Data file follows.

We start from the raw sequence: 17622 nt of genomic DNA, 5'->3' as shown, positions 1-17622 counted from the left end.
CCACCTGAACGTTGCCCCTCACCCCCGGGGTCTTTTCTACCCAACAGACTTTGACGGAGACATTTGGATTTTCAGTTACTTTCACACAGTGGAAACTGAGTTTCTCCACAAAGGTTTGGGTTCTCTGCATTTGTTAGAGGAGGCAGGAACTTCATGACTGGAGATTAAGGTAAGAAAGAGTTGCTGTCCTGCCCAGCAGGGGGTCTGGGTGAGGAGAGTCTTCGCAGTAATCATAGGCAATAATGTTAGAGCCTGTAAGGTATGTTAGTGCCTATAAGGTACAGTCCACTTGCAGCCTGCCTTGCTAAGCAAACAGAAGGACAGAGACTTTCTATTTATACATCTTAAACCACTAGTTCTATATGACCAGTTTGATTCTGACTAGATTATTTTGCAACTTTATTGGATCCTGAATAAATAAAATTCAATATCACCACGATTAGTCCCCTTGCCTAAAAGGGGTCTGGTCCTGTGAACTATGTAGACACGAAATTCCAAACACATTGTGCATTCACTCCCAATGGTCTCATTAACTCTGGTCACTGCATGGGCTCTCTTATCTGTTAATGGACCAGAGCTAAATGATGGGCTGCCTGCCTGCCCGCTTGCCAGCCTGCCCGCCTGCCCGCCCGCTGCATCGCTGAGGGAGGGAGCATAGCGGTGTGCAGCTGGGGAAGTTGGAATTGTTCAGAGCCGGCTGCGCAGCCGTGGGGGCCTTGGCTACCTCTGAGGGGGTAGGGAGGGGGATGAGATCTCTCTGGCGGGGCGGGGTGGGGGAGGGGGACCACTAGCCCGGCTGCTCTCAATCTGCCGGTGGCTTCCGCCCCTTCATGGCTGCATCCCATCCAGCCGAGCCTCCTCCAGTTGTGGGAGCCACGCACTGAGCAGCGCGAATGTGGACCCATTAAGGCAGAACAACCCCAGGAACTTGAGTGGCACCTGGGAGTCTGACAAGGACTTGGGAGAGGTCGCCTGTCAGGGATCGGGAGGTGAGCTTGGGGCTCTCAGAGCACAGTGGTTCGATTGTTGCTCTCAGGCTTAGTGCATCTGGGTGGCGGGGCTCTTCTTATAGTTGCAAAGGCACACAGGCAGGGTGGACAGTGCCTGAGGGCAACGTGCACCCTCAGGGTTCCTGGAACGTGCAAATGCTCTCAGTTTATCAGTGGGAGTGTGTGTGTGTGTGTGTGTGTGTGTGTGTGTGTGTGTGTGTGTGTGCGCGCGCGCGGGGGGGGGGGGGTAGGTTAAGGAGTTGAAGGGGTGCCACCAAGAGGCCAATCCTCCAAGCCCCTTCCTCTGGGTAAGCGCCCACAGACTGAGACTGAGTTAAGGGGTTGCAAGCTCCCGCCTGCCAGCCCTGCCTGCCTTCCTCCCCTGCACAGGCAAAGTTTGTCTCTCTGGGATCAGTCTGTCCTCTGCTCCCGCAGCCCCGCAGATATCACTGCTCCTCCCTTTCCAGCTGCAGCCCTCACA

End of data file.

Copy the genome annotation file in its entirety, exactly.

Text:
We start from the raw sequence: 17622 nt of genomic DNA, 5'->3' as shown, positions 1-17622 counted from the left end.
CCACCTGAACGTTGCCCCTCACCCCCGGGGTCTTTTCTACCCAACAGACTTTGACGGAGACATTTGGATTTTCAGTTACTTTCACACAGTGGAAACTGAGTTTCTCCACAAAGGTTTGGGTTCTCTGCATTTGTTAGAGGAGGCAGGAACTTCATGACTGGAGATTAAGGTAAGAAAGAGTTGCTGTCCTGCCCAGCAGGGGGTCTGGGTGAGGAGAGTCTTCGCAGTAATCATAGGCAATAATGTTAGAGCCTGTAAGGTATGTTAGTGCCTATAAGGTACAGTCCACTTGCAGCCTGCCTTGCTAAGCAAACAGAAGGACAGAGACTTTCTATTTATACATCTTAAACCACTAGTTCTATATGACCAGTTTGATTCTGACTAGATTATTTTGCAACTTTATTGGATCCTGAATAAATAAAATTCAATATCACCACGATTAGTCCCCTTGCCTAAAAGGGGTCTGGTCCTGTGAACTATGTAGACACGAAATTCCAAACACATTGTGCATTCACTCCCAATGGTCTCATTAACTCTGGTCACTGCATGGGCTCTCTTATCTGTTAATGGACCAGAGCTAAATGATGGGCTGCCTGCCTGCCCGCTTGCCAGCCTGCCCGCCTGCCCGCCCGCTGCATCGCTGAGGGAGGGAGCATAGCGGTGTGCAGCTGGGGAAGTTGGAATTGTTCAGAGCCGGCTGCGCAGCCGTGGGGGCCTTGGCTACCTCTGAGGGGGTAGGGAGGGGGATGAGATCTCTCTGGCGGGGCGGGGTGGGGGAGGGGGACCACTAGCCCGGCTGCTCTCAATCTGCCGGTGGCTTCCGCCCCTTCATGGCTGCATCCCATCCAGCCGAGCCTCCTCCAGTTGTGGGAGCCACGCACTGAGCAGCGCGAATGTGGACCCATTAAGGCAGAACAACCCCAGGAACTTGAGTGGCACCTGGGAGTCTGACAAGGACTTGGGAGAGGTCGCCTGTCAGGGATCGGGAGGTGAGCTTGGGGCTCTCAGAGCACAGTGGTTCGATTGTTGCTCTCAGGCTTAGTGCATCTGGGTGGCGGGGCTCTTCTTATAGTTGCAAAGGCACACAGGCAGGGTGGACAGTGCCTGAGGGCAACGTGCACCCTCAGGGTTCCTGGAACGTGCAAATGCTCTCAGTTTATCAGTGGGAGTGTGTGTGTGTGTGTGTGTGTGTGTGTGTGTGTGTGTGTGTGTGTGCGCGCGCGCGGGGGGGGGGGGGTAGGTTAAGGAGTTGAAGGGGTGCCACCAAGAGGCCAATCCTCCAAGCCCCTTCCTCTGGGTAAGCGCCCACAGACTGAGACTGAGTTAAGGGGTTGCAAGCTCCCGCCTGCCAGCCCTGCCTGCCTTCCTCCCCTGCACAGGCAAAGTTTGTCTCTCTGGGATCAGTCTGTCCTCTGCTCCCGCAGCCCCGCAGATATCACTGCTCCTCCCTTTCCAGCTGCAGCCCTCACA